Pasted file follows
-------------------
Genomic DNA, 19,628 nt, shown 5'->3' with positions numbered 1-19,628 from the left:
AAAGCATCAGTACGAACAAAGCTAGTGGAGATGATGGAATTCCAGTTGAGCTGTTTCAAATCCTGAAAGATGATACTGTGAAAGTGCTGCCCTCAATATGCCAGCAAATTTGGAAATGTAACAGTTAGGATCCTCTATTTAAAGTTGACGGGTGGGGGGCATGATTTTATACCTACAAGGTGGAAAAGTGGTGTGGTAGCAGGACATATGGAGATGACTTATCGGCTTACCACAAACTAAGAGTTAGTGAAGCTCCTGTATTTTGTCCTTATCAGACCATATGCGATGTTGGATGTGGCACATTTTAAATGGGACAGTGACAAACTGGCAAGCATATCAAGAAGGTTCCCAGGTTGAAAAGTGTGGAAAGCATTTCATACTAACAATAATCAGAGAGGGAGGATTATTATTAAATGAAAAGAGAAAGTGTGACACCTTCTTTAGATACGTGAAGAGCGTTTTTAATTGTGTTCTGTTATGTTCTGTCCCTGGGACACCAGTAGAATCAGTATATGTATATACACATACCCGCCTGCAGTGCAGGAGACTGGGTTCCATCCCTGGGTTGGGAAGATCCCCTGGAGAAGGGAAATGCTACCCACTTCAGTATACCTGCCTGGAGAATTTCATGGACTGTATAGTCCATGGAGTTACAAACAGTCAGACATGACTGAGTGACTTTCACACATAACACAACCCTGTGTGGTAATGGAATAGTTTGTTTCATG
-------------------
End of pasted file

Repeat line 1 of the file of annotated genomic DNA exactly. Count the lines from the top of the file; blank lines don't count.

Genomic DNA, 19,628 nt, shown 5'->3' with positions numbered 1-19,628 from the left: